De-Duping VM images

Unexpected rewards can come from combining data de-duplication, virtualization, and extended read caching using RAM and flash memory

April 6, 2009

3 Min Read
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We've all suffered from time to time with the law of unintended consequences. Company buys you a shiny new smartphone and now you're expected to reply to emails in the middle of the first game at the new Yankee stadium. Upgrade to new faster tape drives and discover your Exchange backups take longer because the server can't keep up and the drive is shoe-shining.

Occasionally, however, we get blessed by the computing gods and rather than being stuck with unexpected consequences we get unexpected rewards. Such is the case when we combine three of the hottest technologies in the market today -- data de-duplication, virtualization, and extended read caching -- using RAM and flash memory.

Virtual machine images in most organizations, regardless of the hypervisor the organization chooses, contain lots of duplicate data. Fifty Windows VMs will each have 2 GB to 4 GB of common DLLs and other system files that any decent de-duplication scheme can reduce by at least 90 percent.

When I first started thinking about de-duping VM images, I thought condensing 50 or more -- especially in VDI like desktop VM environments -- virtual machine images would create an I/O hot spot as all those VMs try to access the same data. As I researched an article on primary storage data reduction for next week's issue of InformationWeek, I realized, with a little help from some vendors, two truths of frequently accessed, de-duped data like VM images.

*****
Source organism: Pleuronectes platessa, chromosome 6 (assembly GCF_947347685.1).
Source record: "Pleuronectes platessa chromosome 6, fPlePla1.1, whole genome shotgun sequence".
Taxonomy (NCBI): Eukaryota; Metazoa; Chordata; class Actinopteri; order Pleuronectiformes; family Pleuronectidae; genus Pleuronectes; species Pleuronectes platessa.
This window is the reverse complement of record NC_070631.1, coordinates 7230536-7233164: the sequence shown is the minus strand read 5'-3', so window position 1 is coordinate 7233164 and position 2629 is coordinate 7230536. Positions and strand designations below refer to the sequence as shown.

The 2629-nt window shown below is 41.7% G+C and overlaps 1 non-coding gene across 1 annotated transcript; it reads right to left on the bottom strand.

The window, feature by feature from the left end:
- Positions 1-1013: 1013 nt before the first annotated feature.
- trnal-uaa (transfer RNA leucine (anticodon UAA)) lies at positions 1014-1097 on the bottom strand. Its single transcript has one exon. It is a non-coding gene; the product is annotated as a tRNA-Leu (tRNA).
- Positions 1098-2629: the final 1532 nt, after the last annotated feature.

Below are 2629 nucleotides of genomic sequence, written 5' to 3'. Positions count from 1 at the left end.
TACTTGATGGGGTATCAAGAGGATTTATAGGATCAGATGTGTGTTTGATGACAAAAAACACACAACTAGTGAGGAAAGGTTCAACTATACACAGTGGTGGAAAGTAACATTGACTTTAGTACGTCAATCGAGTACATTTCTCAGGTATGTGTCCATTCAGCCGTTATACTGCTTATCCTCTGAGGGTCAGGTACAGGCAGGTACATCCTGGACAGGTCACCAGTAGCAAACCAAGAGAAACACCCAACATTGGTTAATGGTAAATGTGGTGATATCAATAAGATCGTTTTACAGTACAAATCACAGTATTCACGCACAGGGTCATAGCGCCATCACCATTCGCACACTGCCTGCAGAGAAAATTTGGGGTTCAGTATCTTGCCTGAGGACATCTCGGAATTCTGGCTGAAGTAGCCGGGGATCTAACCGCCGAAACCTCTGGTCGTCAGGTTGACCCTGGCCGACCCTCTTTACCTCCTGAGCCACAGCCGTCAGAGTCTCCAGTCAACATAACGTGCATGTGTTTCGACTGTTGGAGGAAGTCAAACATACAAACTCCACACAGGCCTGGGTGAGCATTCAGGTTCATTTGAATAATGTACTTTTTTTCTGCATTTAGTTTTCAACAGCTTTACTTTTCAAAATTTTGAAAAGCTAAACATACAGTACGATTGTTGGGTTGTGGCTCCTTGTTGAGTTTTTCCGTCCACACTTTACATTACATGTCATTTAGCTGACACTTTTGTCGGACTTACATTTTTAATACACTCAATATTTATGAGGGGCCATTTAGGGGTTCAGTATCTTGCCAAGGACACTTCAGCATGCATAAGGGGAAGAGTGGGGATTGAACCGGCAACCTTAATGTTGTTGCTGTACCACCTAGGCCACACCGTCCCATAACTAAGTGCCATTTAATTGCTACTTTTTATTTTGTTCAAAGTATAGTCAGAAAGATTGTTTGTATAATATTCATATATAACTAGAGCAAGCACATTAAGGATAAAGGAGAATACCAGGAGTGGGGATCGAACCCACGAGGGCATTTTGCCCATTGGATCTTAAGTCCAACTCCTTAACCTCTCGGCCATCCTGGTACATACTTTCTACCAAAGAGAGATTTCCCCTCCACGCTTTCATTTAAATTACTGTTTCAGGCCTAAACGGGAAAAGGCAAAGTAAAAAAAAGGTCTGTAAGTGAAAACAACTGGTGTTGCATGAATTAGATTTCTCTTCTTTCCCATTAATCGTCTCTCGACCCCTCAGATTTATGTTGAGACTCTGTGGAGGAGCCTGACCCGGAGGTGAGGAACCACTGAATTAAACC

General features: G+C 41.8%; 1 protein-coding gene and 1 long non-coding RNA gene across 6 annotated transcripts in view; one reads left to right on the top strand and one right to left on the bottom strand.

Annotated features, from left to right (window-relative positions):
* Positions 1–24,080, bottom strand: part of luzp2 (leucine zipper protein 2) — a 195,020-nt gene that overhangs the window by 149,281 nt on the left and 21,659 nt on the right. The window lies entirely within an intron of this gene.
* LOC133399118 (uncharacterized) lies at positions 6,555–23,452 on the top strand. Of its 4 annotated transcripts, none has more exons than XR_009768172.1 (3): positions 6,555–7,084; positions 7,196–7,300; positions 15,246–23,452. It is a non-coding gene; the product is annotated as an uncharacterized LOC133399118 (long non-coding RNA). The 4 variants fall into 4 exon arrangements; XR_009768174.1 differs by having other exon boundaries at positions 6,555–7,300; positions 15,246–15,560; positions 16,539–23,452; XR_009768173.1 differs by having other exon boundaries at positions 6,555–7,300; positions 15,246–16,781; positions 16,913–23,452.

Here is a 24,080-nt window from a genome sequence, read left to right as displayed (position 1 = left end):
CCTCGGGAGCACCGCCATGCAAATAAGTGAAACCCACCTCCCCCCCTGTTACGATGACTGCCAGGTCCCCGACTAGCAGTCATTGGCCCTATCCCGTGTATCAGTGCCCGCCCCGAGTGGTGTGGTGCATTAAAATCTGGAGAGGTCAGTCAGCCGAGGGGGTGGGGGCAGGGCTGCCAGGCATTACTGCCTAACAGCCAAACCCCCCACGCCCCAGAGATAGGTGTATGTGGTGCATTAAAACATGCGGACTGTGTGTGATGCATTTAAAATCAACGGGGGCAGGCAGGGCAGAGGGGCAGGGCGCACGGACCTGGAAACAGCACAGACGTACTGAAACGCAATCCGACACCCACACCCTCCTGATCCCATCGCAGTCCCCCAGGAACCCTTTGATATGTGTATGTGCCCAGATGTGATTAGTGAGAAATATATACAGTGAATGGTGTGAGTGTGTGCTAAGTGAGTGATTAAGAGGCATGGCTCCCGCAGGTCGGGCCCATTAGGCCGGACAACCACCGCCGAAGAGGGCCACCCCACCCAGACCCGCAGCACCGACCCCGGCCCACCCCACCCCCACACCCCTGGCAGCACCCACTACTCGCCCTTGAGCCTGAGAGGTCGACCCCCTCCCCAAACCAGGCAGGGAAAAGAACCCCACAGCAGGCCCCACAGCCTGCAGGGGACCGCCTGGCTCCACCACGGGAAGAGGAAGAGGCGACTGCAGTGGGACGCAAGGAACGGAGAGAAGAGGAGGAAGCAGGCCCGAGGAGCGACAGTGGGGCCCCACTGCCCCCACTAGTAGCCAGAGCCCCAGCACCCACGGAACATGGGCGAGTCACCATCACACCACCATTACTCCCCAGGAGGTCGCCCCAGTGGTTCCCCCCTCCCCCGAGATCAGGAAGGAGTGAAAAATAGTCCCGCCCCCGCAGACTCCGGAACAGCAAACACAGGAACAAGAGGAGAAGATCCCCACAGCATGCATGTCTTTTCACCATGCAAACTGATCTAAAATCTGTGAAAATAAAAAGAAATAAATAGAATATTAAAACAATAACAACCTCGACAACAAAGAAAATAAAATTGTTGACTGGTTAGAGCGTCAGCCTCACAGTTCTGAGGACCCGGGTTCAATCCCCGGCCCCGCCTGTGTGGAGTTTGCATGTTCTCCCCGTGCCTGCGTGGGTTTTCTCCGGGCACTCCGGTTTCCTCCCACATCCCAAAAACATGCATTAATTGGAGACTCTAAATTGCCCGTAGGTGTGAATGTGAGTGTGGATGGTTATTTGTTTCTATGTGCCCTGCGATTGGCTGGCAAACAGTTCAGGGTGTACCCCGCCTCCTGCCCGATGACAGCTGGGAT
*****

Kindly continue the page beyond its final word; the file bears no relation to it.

The first is that de-duped data is almost by definition-static data only heavily accessed for read. As soon as someone changes one copy of de-duped data, that copy ceases to be de-duped. The second is since de-duped data increases how often a given data block is going to be accessed, it also increases the probability it will be cached. Combine de-dupe with a big read cache and you could really boost performance.Vendors have started coming up with fancy ways to extend their read cache too. NetApp's PAM uses standard DRAM, as opposed to the sexier but slower flash, to provide 16 GB of extended read cache on a PCI-E card. Lower end filers can take up to 2 PAM cards, but the top-of-the-line FAS6070 can handle up to 10 for 160 GB of additional cache.

Sun's Readzilla technology uses up to six 100-GB flash SSDs to build an extended read cache in their ZFS-based storage servers, including the X4540 that GreenBytes uses as the platform for their Cypress de-duping server. Six hundred gigabytes of read cache should be enough to cache the system drives for a substantial VM deployment.

Since both GreenByte's XFS+ and NetApp filers store iSCSI -- and, in the case of NetApp Fibre Channel, LUNs -- in their file systems, the benefits of cache and de-duping are available regardless of the storage protocol you choose for your VMs.

InformationWeek Analytics has published an independent analysis of the challenges around enterprise storage. Download the report here (registration required).

Howard Marks is chief scientist at Networks Are Our Lives Inc., a Hoboken, N.J.-based consultancy where he's been beating storage network systems into submission and writing about it in computer magazines since 1987. He currently writes for InformationWeek, which is published by the same company as Byte and Switch.6607

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